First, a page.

As we roll into the new year, we’re always encouraged to look back on the year gone by.  This year, however, let me suggest that it’s time to look at the year ahead.  It’s crystal ball time.  With everything that goes wrong in the course of a year, the clean slate of 2024 opens the door for you to look at what will go right.

This can be a cathartic exercise.  Every time I’ve gotten into doom-and-gloom mode, my wife is quick to remind me that there are very few situations where I’ve actually seen the doom or the gloom that I predicted.  Looking back over 2023, I worried that:

  1. I’d be dead from my Stage Four cancer
  2. My country would disintegrate without some serious shift in border controls
  3. They’d take away my gas car, my gas stove and my gas boiler.
  4. My 401K would be completely depleted by the combination of the market and inflation

And I was wrong.

  1. I’m still alive, and actually faring surprisingly well
  2. While I still worry about the border, my country is still here, and I’m still proud of it
  3. I still have a gas car, gas stove and gas boiler (and a wood fireplace, to boot)
  4. My 401K is better off than it was last new year’s by about 5% (still not back to where it was two years ago, but a definite improvement)

And so, we embark on 2024.

What Can You Do?

First, make a short list…just five or six things…that you believe will go right in the year ahead.  They don’t have to be big things.  Maybe you’ll note a restaurant or city you’ll visit.  Maybe it’ll be reconnecting with X number of old friends (and then keep a checklist that you’ve followed through). Perhaps you’ll identify your commitment to work in the garden, mow the lawn, seal the driveway or learn to bake baklava (which is a challenge, but well worth the undertaking). 

When you have the list, post it somewhere semi-prominent.  The refrigerator or wall calendar is a good spot.  Since it’s all positive accomplishment, it’s not self-badgering.  It’s reassuring.  You can have good news of your own making in the new year. 

Second, make an empty list…just five or six blanks…as things happen right around you in the year ahead.  I’m writing this in the old year, and just got one of the last wonderful things for the year gone by.  My cancer markers are down to 600.  Compare that with where I started two-and-a-half years ago—42,000.  600 is about double the “normal” limit, but relative to my old numbers, I’m believing I’ll live to be an old man.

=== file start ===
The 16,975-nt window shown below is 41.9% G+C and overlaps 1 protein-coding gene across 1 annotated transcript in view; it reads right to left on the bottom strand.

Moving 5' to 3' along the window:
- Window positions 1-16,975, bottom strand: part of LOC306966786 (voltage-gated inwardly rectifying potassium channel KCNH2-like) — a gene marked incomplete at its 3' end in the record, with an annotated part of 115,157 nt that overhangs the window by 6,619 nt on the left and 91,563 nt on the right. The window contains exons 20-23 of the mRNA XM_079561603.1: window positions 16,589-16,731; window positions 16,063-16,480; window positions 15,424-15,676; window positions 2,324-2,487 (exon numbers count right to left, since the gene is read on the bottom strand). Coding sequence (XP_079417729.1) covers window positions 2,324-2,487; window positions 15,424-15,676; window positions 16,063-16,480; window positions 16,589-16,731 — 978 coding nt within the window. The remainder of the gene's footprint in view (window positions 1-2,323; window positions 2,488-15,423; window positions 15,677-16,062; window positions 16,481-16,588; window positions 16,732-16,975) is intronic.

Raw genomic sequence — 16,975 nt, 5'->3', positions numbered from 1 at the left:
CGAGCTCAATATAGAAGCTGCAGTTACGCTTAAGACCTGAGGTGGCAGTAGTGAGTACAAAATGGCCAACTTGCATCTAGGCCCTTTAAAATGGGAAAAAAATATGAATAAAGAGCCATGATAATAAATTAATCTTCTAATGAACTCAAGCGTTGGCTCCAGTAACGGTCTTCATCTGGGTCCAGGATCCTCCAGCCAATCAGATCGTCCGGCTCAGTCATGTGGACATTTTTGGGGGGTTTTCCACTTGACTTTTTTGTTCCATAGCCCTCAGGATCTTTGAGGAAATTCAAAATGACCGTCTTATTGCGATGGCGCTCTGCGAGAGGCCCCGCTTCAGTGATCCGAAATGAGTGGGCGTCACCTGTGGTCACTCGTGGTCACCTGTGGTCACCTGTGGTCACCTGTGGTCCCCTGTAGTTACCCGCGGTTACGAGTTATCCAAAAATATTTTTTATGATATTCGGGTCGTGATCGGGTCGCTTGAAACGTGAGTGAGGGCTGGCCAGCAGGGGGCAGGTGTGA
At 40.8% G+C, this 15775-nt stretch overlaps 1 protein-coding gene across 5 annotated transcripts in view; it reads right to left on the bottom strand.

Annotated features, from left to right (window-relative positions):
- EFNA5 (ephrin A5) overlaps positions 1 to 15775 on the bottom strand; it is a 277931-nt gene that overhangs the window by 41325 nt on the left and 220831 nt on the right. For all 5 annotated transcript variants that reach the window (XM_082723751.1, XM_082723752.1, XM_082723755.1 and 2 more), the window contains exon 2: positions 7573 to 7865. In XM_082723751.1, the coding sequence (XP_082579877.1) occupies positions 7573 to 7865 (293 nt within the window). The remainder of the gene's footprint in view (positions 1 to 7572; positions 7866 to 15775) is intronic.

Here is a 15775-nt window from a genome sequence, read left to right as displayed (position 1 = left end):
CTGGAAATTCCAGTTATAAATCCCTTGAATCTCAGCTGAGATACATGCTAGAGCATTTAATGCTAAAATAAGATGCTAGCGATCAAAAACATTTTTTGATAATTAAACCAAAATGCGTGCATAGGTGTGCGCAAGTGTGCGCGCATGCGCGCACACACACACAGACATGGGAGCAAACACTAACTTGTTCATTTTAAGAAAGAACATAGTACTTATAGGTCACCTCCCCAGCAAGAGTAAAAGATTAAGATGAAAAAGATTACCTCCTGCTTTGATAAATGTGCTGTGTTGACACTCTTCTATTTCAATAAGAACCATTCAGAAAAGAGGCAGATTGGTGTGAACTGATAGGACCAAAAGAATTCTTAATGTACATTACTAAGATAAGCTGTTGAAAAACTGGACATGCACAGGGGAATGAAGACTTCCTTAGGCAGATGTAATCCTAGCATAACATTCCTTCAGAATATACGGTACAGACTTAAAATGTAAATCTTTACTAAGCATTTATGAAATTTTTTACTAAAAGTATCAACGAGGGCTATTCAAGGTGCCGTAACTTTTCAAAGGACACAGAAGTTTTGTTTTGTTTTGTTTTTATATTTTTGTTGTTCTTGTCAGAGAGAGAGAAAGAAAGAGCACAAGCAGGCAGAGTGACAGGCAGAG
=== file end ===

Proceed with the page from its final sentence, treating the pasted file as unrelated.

Third, commit to sharing something positive in every encounter.  It just rained for three straight days here, and it was cold and miserable.  One of my neighbors reinforced how grateful he was that it hadn’t converted to snow, and how truly lucky we are.  I just weighed in at my doctor’s office, and my weight was stable for a whole month, despite the holiday bingeing.   My doctor just shared how pleased she is with my condition, and that she really had to change nothing for another month!  Good.  Good.  Good.  It’s great to be in an environment where the news is good.  (Many people wouldn’t look at a day at the oncologists and two hours of infusions as an upbeat moment.  I do. And I strive to share that outlook with anyone who asks how I’m doing).  The result of these encounters is driven by the laws of attraction.  Like attracts like.  Positive attracts positive.  It’s sometimes challenging to remember that, as we have a nasty habit of focusing on the more daunting aspects of the day-to-day. 

It’s a new year.  Be it resolved that…

You’ll share good news whenever you can

You’ll look ahead to find the opportunities resident in your existence

You’ll believe that the world has the possibility to become better, thanks to you being in it.

On the last one, it’s a George Bailey moment.  If you watched the Frank Capra classic It’s a Wonderful Life over the holidays, you watched a man who struggled to deal with the vagaries of life.  Perhaps the year ahead is the year where you become Clarence, the angel who made George see that his life mattered.  Getting others to see their personal value and worth is enormous.  And in the process of doing so, you open the door to better days for them…and for you.


Carl Pritchard, PMP, PMI-RMP is a husband, Dad, project manager, wood chopper, drystack stone wall builder, cook, baker, trainer, and audio narrator.  He is blessed, and welcomes your e-mails with questions or comments at His new book, The Stage Four Project, will be released on Amazon in February!